Looking on my shelves I see I have been a subscriber to The Reader since edition number eleven (though number twelve's gone awol) and number twenty-seven has just arrived. It's a quarterly publication so as I'm still not Carol Vorderman, I'll let you do the maths, but it's been quite a while.
I don't even remember how I made the discovery but it's been one of those very pleasurable acquaintances ever since and I mention it here with great regularity because I'd hate new visitors not to know about it.
Quarterly is good because you forget all about it and then suddenly another arrives and I am enthused all over again.New reading trails emerge and I am nudged towards reading more poetry because The Reader always does poetry.Lately reminding me of a poem I knew of but had quite forgotten, here are the first lines, W.B.Yeats has sung away beautifully in my head since I read this in The Reader last month,
"I will arise and go now, and go to Innisfree,
And a small cabin build there, of clay and wattles made:
Nine bean rows will I have there, a hive for the honey bee,
And live alone in the bee-loud glade"
The magazine is a not-for-profit endeavour based at the University of Liverpool and being half Liverpudlian I clearly have a divine right to an affinity.Editorship has passed from Jane Davis to husband Philip Davis and I can just imagine the kitchen table conversation if that was us...well I wouldn't have used that cover, colour's all wrong...hmm don't know why you made all that fuss about deadlines and said you didn't have time to do the ironing, I've mowed the grass twice.
Actually Philip Davis single-handedly responsible for my current Bernard Malamud experiment and I can report that it's all going very well. Could his biography persuade me to read the novels? Well that's singing along too, a fascinating and, allelulia, a very readable book, so absolutely yes.
One of the big attractions for me to The Reader was the ethos which I had never actually read in words but had sensed. This is an egalitarian, inclusive, very unpretentious reading magazine, they love books and they want to share the love of reading; every piece intelligently and thoughtfully written but not scarily so.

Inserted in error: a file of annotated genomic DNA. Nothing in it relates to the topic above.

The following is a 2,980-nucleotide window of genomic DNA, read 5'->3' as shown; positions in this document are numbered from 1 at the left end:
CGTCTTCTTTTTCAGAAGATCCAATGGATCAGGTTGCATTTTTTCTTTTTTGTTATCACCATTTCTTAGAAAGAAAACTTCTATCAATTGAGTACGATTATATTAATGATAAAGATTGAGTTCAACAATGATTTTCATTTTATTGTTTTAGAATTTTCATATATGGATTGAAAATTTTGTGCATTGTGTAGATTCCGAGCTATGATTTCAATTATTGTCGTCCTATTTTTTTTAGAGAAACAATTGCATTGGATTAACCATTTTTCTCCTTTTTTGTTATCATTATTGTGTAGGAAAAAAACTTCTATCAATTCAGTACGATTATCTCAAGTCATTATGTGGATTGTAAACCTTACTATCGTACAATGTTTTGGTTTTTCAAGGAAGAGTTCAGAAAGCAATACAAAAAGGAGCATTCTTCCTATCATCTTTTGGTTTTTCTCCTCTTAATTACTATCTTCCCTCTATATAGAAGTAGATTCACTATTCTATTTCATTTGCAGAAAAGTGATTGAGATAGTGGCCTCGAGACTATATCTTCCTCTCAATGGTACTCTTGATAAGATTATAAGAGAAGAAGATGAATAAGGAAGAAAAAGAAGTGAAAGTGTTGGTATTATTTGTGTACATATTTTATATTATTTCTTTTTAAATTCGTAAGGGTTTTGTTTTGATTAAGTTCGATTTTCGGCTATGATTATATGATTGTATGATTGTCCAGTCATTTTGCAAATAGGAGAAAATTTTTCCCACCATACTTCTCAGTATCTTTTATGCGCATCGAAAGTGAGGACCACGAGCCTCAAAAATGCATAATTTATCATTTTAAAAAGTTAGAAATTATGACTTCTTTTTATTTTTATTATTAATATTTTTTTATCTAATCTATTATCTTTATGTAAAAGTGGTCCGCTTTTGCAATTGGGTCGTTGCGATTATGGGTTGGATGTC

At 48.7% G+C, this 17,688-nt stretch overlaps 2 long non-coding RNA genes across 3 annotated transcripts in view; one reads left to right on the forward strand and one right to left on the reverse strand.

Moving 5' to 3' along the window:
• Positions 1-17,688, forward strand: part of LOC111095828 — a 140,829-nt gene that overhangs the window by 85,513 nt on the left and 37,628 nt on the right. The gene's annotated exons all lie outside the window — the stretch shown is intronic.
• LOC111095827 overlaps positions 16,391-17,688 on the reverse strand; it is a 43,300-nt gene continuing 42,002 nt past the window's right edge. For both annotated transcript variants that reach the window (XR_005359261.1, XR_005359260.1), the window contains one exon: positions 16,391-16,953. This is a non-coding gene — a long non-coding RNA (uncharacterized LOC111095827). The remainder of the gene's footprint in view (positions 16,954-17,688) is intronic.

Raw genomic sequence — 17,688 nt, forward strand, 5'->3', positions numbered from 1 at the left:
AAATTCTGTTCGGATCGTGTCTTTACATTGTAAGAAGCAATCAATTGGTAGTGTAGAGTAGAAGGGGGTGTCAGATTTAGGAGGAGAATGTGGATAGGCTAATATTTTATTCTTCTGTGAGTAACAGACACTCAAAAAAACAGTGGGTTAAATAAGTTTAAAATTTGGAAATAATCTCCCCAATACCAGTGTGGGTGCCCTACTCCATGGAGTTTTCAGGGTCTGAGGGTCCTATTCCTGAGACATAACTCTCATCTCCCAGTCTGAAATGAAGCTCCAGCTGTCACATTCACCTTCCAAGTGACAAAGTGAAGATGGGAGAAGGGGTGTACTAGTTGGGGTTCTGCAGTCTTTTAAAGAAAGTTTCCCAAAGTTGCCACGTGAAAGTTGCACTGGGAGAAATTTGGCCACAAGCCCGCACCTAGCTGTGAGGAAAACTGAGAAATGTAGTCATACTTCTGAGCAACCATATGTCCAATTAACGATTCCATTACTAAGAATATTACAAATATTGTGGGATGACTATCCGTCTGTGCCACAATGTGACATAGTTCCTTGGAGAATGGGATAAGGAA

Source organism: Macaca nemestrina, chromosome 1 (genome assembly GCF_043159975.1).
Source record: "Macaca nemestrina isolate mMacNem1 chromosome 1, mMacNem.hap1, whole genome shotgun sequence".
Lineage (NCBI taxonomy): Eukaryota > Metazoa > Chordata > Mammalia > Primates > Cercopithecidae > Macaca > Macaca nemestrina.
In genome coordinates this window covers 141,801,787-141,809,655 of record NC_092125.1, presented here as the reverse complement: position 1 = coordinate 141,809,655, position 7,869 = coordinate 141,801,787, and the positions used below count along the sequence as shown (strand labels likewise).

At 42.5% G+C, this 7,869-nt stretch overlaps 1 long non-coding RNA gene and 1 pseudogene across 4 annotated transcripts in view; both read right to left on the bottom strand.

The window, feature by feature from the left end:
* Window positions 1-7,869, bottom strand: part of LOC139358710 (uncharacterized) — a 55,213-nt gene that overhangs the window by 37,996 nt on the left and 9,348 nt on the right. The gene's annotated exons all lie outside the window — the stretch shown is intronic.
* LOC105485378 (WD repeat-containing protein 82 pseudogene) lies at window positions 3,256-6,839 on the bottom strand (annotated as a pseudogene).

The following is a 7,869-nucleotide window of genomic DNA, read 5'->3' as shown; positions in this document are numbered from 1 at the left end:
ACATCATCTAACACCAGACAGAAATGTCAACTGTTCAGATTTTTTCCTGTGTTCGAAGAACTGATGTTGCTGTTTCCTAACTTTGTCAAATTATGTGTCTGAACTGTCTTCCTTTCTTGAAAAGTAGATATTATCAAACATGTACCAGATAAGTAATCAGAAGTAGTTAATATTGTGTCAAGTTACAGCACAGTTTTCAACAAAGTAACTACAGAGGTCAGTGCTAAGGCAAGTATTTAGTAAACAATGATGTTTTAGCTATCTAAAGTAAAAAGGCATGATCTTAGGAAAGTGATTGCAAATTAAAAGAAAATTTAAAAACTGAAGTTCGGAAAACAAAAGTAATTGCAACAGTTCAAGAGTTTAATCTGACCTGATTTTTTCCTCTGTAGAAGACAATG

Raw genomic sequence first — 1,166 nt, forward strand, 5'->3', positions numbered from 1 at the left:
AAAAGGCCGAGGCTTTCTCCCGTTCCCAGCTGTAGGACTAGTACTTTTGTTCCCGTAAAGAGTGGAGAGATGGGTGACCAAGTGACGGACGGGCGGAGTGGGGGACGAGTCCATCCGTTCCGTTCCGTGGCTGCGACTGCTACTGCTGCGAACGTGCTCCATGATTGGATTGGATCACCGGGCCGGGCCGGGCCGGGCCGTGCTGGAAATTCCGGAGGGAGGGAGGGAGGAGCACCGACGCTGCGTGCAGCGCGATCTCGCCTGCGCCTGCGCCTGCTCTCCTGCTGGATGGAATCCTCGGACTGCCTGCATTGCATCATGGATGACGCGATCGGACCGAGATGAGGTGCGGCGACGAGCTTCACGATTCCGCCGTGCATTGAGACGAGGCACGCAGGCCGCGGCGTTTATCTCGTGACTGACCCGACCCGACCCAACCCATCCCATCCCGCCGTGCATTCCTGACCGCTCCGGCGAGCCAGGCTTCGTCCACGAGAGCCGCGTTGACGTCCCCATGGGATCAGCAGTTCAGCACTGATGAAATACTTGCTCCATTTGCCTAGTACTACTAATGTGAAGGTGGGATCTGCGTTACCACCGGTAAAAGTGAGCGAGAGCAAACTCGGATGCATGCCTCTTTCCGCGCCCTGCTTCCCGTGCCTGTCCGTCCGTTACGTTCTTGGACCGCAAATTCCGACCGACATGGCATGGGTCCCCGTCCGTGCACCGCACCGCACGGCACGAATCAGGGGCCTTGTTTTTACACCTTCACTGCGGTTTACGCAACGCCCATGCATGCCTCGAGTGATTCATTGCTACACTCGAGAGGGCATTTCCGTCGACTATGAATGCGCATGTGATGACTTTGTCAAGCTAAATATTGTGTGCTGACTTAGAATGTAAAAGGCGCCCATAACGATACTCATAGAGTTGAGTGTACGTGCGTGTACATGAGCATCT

Then I see that Philip Davis has put it into words on the website
"It is not academic, it is not arty, it is not preachy, it is not exclusive. But it is a magazine concerned with the direct effect of books on readers, with the human content and purpose of literature."
How many literary journals have I subscribed to down the years and been bamboozled by academic waffle after the first few months?
Jane Davis has moved on into the realms of reading as therapy and we share a great deal of common thinking on the health benefits of literature and reading. Fortunately Jane is pursuing tenaciously where the rest of us have given up in despair.
Even better, and no excuse not to keep in touch, I see that there is now a Reader Blog and if you live near Liverpool check it out because you have some brilliant events in the offing, you lucky lucky people.I think a Devonshire annexe to the University of Liverpool is essential, twin the Tamar with the Mersey or something, they've both got ferries, that'll do.
Cleverly with this edition the news that the next edition will have had a makeover, and if I want to see it it's time to renew my subscription. How typical is that? Jane's put up with those curtains all this time and in comes Philip and orders new ones.
I just hope to goodness it all co-ordinates nicely with my collection.